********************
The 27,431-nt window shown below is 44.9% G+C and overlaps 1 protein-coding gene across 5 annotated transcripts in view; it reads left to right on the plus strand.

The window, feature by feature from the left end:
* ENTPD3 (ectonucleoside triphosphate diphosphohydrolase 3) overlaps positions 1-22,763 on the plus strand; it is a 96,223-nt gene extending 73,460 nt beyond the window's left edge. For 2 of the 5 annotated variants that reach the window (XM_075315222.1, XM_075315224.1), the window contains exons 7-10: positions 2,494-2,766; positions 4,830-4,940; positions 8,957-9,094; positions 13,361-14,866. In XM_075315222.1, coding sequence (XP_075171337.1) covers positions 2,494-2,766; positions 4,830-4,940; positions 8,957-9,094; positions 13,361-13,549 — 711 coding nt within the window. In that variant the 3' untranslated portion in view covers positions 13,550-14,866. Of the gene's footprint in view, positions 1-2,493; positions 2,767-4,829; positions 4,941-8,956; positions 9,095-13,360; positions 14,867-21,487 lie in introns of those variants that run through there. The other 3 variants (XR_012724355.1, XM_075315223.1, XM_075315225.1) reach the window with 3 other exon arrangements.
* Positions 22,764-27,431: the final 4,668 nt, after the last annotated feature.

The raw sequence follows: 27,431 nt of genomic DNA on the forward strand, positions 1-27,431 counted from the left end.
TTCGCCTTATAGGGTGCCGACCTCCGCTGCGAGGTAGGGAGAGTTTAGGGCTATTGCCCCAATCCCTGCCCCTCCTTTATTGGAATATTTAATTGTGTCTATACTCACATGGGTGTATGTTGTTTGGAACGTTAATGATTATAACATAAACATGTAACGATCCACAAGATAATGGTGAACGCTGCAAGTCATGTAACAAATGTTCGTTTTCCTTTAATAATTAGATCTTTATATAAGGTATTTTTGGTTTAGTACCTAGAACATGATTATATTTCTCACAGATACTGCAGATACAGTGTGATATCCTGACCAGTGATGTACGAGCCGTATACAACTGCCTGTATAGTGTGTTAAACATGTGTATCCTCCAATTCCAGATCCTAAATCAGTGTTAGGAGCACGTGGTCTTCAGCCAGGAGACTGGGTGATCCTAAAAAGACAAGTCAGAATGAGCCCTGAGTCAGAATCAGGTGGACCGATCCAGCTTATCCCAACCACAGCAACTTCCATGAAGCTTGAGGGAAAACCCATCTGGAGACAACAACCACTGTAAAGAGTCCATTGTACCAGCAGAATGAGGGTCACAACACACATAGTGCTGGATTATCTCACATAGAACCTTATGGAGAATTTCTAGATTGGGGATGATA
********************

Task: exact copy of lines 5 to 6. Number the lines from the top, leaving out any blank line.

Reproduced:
The raw sequence follows: 27,431 nt of genomic DNA on the forward strand, positions 1-27,431 counted from the left end.
TTCGCCTTATAGGGTGCCGACCTCCGCTGCGAGGTAGGGAGAGTTTAGGGCTATTGCCCCAATCCCTGCCCCTCCTTTATTGGAATATTTAATTGTGTCTATACTCACATGGGTGTATGTTGTTTGGAACGTTAATGATTATAACATAAACATGTAACGATCCACAAGATAATGGTGAACGCTGCAAGTCATGTAACAAATGTTCGTTTTCCTTTAATAATTAGATCTTTATATAAGGTATTTTTGGTTTAGTACCTAGAACATGATTATATTTCTCACAGATACTGCAGATACAGTGTGATATCCTGACCAGTGATGTACGAGCCGTATACAACTGCCTGTATAGTGTGTTAAACATGTGTATCCTCCAATTCCAGATCCTAAATCAGTGTTAGGAGCACGTGGTCTTCAGCCAGGAGACTGGGTGATCCTAAAAAGACAAGTCAGAATGAGCCCTGAGTCAGAATCAGGTGGACCGATCCAGCTTATCCCAACCACAGCAACTTCCATGAAGCTTGAGGGAAAACCCATCTGGAGACAACAACCACTGTAAAGAGTCCATTGTACCAGCAGAATGAGGGTCACAACACACATAGTGCTGGATTATCTCACATAGAACCTTATGGAGAATTTCTAGATTGGGGATGATA